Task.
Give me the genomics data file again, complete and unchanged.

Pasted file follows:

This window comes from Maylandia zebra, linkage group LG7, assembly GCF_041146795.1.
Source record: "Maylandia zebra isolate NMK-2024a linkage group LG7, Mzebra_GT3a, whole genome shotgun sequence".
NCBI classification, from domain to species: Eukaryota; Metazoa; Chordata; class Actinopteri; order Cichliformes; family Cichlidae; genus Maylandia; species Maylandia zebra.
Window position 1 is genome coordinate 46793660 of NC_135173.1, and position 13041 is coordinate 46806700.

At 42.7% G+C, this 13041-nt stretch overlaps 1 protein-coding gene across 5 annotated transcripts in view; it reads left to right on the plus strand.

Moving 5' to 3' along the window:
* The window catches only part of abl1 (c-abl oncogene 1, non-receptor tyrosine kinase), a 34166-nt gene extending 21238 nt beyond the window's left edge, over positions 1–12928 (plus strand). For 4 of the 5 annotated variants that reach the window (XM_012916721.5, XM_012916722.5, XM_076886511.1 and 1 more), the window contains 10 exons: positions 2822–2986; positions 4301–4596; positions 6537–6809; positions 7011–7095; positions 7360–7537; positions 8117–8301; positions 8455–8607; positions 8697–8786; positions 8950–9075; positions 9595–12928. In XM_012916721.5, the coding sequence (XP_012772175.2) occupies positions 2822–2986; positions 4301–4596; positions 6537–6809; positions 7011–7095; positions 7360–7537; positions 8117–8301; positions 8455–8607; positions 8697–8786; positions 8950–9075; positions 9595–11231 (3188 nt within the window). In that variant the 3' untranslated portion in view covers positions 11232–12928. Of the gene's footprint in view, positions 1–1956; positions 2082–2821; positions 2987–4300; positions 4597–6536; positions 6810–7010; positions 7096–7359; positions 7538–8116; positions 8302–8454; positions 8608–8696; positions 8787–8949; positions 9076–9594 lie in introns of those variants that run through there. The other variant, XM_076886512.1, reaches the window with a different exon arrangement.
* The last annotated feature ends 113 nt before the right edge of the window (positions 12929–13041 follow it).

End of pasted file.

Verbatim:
This window comes from Maylandia zebra, linkage group LG7, assembly GCF_041146795.1.
Source record: "Maylandia zebra isolate NMK-2024a linkage group LG7, Mzebra_GT3a, whole genome shotgun sequence".
NCBI classification, from domain to species: Eukaryota; Metazoa; Chordata; class Actinopteri; order Cichliformes; family Cichlidae; genus Maylandia; species Maylandia zebra.
Window position 1 is genome coordinate 46793660 of NC_135173.1, and position 13041 is coordinate 46806700.

At 42.7% G+C, this 13041-nt stretch overlaps 1 protein-coding gene across 5 annotated transcripts in view; it reads left to right on the plus strand.

Moving 5' to 3' along the window:
* The window catches only part of abl1 (c-abl oncogene 1, non-receptor tyrosine kinase), a 34166-nt gene extending 21238 nt beyond the window's left edge, over positions 1–12928 (plus strand). For 4 of the 5 annotated variants that reach the window (XM_012916721.5, XM_012916722.5, XM_076886511.1 and 1 more), the window contains 10 exons: positions 2822–2986; positions 4301–4596; positions 6537–6809; positions 7011–7095; positions 7360–7537; positions 8117–8301; positions 8455–8607; positions 8697–8786; positions 8950–9075; positions 9595–12928. In XM_012916721.5, the coding sequence (XP_012772175.2) occupies positions 2822–2986; positions 4301–4596; positions 6537–6809; positions 7011–7095; positions 7360–7537; positions 8117–8301; positions 8455–8607; positions 8697–8786; positions 8950–9075; positions 9595–11231 (3188 nt within the window). In that variant the 3' untranslated portion in view covers positions 11232–12928. Of the gene's footprint in view, positions 1–1956; positions 2082–2821; positions 2987–4300; positions 4597–6536; positions 6810–7010; positions 7096–7359; positions 7538–8116; positions 8302–8454; positions 8608–8696; positions 8787–8949; positions 9076–9594 lie in introns of those variants that run through there. The other variant, XM_076886512.1, reaches the window with a different exon arrangement.
* The last annotated feature ends 113 nt before the right edge of the window (positions 12929–13041 follow it).